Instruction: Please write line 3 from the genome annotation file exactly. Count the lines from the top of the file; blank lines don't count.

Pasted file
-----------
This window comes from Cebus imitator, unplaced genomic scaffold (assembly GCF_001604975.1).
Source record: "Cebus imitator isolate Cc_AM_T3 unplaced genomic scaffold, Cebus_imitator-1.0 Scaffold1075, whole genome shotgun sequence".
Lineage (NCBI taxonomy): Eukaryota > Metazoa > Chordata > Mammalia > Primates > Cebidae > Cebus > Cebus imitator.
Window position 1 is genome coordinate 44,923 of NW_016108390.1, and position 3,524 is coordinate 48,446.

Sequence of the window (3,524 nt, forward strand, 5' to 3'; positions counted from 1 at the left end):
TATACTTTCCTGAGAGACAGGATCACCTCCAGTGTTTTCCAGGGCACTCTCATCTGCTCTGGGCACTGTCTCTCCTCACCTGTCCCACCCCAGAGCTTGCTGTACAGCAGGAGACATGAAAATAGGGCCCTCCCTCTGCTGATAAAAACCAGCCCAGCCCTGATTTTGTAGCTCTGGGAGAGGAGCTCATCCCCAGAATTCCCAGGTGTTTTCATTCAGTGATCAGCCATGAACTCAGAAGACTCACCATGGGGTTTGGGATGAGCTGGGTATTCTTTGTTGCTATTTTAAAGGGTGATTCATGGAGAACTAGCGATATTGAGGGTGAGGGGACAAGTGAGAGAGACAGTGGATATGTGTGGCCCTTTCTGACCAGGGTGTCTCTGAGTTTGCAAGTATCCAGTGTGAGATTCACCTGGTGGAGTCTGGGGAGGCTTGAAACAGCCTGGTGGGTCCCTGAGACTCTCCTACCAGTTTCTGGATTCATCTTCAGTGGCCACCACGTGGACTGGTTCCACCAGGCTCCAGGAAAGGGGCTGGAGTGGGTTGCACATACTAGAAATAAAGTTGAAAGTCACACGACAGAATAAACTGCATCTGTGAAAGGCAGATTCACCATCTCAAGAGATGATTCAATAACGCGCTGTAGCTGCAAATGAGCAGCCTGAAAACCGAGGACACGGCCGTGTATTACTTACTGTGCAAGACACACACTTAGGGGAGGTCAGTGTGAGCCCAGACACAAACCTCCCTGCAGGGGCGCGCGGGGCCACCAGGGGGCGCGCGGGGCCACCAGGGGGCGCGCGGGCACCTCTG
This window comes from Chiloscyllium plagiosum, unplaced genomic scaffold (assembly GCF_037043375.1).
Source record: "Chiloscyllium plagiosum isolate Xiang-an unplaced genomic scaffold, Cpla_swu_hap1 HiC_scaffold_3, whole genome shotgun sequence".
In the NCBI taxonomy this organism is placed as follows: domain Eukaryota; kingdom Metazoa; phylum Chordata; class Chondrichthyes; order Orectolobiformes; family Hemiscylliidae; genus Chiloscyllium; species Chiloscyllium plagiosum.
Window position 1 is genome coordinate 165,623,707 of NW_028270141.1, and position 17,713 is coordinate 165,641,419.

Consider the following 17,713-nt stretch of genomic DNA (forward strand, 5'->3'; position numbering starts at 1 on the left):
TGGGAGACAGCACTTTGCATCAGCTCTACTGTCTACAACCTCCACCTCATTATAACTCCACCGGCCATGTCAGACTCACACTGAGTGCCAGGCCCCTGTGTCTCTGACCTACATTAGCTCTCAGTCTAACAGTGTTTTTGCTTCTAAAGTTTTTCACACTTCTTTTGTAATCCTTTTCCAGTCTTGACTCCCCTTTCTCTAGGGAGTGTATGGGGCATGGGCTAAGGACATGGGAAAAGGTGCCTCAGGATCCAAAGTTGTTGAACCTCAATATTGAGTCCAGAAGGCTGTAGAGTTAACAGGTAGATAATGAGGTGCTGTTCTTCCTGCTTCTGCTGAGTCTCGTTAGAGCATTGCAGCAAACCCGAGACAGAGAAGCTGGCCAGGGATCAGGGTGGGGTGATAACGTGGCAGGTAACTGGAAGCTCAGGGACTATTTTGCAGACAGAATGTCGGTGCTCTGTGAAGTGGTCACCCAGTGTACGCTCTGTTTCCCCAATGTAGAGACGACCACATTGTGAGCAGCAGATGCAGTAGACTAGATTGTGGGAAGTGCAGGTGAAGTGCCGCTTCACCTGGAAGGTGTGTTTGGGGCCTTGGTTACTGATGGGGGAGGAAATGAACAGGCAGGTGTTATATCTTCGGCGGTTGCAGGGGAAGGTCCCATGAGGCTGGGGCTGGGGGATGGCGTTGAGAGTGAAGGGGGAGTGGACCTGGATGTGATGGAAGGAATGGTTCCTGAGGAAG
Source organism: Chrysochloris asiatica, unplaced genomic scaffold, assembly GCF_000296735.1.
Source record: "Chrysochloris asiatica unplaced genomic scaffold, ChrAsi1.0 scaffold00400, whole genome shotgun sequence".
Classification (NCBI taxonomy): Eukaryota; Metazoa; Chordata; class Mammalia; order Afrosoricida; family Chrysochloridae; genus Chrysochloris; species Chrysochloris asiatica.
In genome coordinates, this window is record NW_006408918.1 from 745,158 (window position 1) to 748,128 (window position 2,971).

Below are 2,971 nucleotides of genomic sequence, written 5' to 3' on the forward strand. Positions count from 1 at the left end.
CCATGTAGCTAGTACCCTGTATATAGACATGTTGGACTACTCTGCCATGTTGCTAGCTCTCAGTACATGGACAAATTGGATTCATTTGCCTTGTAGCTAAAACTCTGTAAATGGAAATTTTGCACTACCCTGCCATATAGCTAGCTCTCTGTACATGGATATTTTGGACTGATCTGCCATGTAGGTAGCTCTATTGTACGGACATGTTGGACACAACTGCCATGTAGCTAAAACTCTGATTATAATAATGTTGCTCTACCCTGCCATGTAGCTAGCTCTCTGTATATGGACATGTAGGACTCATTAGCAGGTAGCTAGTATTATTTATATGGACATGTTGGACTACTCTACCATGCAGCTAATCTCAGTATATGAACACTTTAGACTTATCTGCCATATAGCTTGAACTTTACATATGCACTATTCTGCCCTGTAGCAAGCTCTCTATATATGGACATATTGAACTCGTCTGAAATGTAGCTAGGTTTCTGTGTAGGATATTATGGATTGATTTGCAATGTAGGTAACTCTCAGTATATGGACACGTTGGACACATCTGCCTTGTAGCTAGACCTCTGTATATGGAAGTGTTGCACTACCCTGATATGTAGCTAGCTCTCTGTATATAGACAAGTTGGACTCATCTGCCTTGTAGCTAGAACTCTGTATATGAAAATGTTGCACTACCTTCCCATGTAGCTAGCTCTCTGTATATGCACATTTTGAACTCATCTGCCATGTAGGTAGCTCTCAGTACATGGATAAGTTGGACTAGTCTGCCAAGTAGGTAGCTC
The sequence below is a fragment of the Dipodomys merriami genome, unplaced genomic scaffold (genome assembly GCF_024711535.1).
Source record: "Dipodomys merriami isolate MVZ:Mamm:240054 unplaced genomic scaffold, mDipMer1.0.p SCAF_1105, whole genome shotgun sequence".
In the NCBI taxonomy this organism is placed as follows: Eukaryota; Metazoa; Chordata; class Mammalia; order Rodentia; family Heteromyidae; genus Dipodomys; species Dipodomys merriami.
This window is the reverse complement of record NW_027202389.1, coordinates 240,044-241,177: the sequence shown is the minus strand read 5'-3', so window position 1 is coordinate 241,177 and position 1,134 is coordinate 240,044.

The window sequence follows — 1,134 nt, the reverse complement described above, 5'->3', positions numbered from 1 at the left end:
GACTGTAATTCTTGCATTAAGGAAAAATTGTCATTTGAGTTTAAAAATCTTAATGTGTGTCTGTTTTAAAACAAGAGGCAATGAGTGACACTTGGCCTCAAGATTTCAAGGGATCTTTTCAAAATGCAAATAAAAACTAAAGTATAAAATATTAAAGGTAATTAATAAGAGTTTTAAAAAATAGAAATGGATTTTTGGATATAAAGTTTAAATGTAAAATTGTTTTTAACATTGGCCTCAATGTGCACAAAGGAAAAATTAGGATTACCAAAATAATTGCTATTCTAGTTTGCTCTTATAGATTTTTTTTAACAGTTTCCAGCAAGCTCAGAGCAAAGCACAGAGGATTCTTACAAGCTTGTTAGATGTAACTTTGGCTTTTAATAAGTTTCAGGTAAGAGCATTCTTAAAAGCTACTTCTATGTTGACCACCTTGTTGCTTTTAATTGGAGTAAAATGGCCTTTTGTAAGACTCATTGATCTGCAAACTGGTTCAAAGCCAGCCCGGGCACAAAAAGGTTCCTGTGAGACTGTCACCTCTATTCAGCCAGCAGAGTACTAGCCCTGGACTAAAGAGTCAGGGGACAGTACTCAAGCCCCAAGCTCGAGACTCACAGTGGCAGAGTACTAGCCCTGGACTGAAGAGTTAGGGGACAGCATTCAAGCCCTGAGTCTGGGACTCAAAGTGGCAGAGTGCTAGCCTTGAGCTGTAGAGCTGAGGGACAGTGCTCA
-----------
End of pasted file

Lineage (NCBI taxonomy): Eukaryota > Metazoa > Chordata > Mammalia > Primates > Cebidae > Cebus > Cebus imitator.